@item -watchdog @var{model}
Create a virtual hardware watchdog device.  Once enabled (by a guest
action), the watchdog must be periodically polled by an agent inside
the guest or else the guest will be restarted.

The @var{model} is the model of hardware watchdog to emulate.  Choices
for model are: @code{ib700} (iBASE 700) which is a very simple ISA
watchdog with a single timer, or @code{i6300esb} (Intel 6300ESB I/O
controller hub) which is a much more featureful PCI-based dual-timer
watchdog.  Choose a model for which your guest has drivers.

Use @code{-watchdog ?} to list available hardware models.  Only one
watchdog can be enabled for a guest.

DEF("watchdog-action", HAS_ARG, QEMU_OPTION_watchdog_action, \
    "-watchdog-action reset|shutdown|poweroff|pause|debug|none\n" \
    "                action when watchdog fires [default=reset]\n")
@item -watchdog-action @var{action}

The @var{action} controls what QEMU will do when the watchdog timer
The default is
@code{reset} (forcefully reset the guest).
Other possible actions are:
@code{shutdown} (attempt to gracefully shutdown the guest),
@code{poweroff} (forcefully poweroff the guest),
@code{pause} (pause the guest),
@code{debug} (print a debug message and continue), or
@code{none} (do nothing).

Note that the @code{shutdown} action requires that the guest responds
to ACPI signals, which it may not be able to do in the sort of
situations where the watchdog would have expired, and thus
@code{-watchdog-action shutdown} is not recommended for production use.


@table @code
@item -watchdog i6300esb -watchdog-action pause
@item -watchdog ib700
@end table

DEF("echr", HAS_ARG, QEMU_OPTION_echr, \
    "-echr chr       set terminal escape character instead of ctrl-a\n")

@item -echr @var{numeric_ascii_value}
Change the escape character used for switching to the monitor when using
monitor and serial sharing.  The default is @code{0x01} when using the
@code{-nographic} option.  @code{0x01} is equal to pressing
@code{Control-a}.  You can select a different character from the ascii
control keys where 1 through 26 map to Control-a through Control-z.  For
instance you could use the either of the following to change the escape
character to Control-t.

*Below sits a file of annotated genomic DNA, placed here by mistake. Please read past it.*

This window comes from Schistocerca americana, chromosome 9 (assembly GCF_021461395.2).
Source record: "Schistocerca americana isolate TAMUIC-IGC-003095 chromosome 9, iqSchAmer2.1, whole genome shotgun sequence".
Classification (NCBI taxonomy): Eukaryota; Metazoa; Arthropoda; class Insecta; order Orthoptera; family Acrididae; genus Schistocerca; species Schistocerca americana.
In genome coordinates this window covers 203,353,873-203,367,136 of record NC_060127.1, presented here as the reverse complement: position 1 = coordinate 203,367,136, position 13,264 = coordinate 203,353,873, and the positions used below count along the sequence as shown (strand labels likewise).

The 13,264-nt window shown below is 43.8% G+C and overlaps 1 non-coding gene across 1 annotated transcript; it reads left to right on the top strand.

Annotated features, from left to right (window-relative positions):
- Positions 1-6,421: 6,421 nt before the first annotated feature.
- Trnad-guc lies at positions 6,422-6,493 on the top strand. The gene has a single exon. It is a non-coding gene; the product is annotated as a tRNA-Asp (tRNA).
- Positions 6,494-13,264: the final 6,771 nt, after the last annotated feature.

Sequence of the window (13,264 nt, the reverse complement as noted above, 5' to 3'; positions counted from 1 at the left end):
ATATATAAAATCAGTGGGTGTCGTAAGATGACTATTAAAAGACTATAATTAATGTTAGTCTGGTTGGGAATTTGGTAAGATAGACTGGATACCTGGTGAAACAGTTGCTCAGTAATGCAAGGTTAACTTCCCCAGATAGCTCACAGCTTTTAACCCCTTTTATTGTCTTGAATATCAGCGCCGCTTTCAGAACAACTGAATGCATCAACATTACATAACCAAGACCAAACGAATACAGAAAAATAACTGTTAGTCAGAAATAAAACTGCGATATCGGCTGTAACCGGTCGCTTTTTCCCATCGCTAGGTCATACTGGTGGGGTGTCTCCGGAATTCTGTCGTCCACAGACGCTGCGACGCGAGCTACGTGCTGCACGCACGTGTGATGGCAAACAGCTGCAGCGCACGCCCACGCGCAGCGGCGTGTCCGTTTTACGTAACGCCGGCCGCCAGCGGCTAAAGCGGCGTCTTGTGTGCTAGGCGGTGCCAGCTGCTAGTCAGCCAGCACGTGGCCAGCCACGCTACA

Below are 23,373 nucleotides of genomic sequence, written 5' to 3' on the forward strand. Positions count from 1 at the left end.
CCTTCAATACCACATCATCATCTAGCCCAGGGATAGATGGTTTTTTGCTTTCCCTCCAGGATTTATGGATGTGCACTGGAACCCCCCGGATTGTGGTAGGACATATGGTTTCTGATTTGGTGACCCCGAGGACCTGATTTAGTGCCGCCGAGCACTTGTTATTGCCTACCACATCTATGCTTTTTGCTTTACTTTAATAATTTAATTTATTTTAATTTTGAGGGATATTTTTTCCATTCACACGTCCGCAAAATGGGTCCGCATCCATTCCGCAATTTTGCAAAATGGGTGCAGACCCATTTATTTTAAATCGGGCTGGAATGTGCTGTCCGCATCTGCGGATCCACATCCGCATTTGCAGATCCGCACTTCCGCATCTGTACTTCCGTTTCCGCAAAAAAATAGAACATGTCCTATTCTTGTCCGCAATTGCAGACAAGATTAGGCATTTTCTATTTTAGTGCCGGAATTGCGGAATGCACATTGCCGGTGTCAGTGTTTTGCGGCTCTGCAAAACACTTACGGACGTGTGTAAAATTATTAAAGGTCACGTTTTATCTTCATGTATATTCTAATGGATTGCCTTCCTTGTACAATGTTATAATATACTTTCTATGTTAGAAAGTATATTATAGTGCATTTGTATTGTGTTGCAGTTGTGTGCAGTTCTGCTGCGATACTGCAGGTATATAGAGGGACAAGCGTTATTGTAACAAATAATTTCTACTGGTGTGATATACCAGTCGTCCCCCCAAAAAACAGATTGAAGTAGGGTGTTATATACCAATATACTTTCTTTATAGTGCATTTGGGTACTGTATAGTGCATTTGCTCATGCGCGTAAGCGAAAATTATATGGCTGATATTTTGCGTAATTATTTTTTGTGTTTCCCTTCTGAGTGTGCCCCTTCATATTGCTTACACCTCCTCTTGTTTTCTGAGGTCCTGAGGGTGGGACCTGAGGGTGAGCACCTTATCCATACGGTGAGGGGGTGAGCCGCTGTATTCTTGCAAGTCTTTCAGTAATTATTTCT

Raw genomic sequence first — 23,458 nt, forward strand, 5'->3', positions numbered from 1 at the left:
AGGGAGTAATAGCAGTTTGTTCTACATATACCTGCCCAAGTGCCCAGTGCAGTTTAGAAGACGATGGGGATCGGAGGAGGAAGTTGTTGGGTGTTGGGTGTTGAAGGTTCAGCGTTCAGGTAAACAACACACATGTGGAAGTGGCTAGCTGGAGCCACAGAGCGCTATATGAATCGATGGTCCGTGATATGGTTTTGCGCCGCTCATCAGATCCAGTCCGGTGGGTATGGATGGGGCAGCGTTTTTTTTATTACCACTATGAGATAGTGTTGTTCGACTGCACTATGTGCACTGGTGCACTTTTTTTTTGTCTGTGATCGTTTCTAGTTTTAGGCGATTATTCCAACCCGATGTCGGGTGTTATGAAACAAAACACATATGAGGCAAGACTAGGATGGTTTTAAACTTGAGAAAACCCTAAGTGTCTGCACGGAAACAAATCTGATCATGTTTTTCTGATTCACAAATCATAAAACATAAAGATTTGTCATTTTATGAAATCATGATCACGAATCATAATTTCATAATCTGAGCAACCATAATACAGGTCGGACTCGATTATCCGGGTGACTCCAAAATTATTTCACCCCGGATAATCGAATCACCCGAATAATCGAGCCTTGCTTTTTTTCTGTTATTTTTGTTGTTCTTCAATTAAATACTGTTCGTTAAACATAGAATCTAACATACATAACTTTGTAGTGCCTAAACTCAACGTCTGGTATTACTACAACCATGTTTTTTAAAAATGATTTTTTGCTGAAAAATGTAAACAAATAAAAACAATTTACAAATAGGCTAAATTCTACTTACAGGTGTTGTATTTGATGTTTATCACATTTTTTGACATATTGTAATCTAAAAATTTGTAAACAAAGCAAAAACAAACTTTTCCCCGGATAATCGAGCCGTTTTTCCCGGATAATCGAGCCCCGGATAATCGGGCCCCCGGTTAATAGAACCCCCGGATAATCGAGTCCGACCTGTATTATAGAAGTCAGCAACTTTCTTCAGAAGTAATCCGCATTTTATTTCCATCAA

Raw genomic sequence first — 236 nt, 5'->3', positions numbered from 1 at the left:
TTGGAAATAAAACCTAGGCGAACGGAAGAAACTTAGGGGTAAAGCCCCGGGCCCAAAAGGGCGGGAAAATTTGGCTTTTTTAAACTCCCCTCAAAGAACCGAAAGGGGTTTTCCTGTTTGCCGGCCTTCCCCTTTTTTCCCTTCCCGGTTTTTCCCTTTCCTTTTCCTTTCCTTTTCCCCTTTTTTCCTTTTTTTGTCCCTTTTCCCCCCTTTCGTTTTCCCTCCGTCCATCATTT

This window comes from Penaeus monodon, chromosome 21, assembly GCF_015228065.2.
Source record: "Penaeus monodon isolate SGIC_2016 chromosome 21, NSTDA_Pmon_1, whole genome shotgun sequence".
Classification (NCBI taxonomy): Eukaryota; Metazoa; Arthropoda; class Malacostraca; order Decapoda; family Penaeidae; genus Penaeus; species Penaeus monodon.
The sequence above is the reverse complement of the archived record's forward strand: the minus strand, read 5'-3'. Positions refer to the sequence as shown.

@table @code
@item -echr 0x14
@item -echr 20
@end table

DEF("virtioconsole", HAS_ARG, QEMU_OPTION_virtiocon, \
    "-virtioconsole c\n" \
    "                set virtio console\n")
@item -virtioconsole @var{c}
Set virtio console.

DEF("show-cursor", 0, QEMU_OPTION_show_cursor, \
    "-show-cursor    show cursor\n")

DEF("tb-size", HAS_ARG, QEMU_OPTION_tb_size, \
    "-tb-size n      set TB size\n")

DEF("incoming", HAS_ARG, QEMU_OPTION_incoming, \
    "-incoming p     prepare for incoming migration, listen on port p\n")

DEF("nodefaults", 0, QEMU_OPTION_nodefaults, \
    "-nodefaults     don't create default devices.\n")

#ifndef _WIN32
DEF("chroot", HAS_ARG, QEMU_OPTION_chroot, \
    "-chroot dir     Chroot to dir just before starting the VM.\n")
@item -chroot @var{dir}
Immediately before starting guest execution, chroot to the specified
directory.  Especially useful in combination with -runas.

#ifndef _WIN32
DEF("runas", HAS_ARG, QEMU_OPTION_runas, \
    "-runas user     Change to user id user just before starting the VM.\n")
@item -runas @var{user}
Immediately before starting guest execution, drop root privileges, switching
to the specified user.

@end table

#if defined(TARGET_SPARC) || defined(TARGET_PPC)
DEF("prom-env", HAS_ARG, QEMU_OPTION_prom_env,
    "-prom-env variable=value\n"
    "                set OpenBIOS nvram variables\n")
#if defined(TARGET_ARM) || defined(TARGET_M68K)
DEF("semihosting", 0, QEMU_OPTION_semihosting,
    "-semihosting    semihosting mode\n")
#if defined(TARGET_ARM)
DEF("old-param", 0, QEMU_OPTION_old_param,
    "-old-param      old param mode\n")
DEF("readconfig", HAS_ARG, QEMU_OPTION_readconfig,
    "-readconfig <file>\n")
DEF("writeconfig", HAS_ARG, QEMU_OPTION_writeconfig,
    "-writeconfig <file>\n"
    "                read/write config file")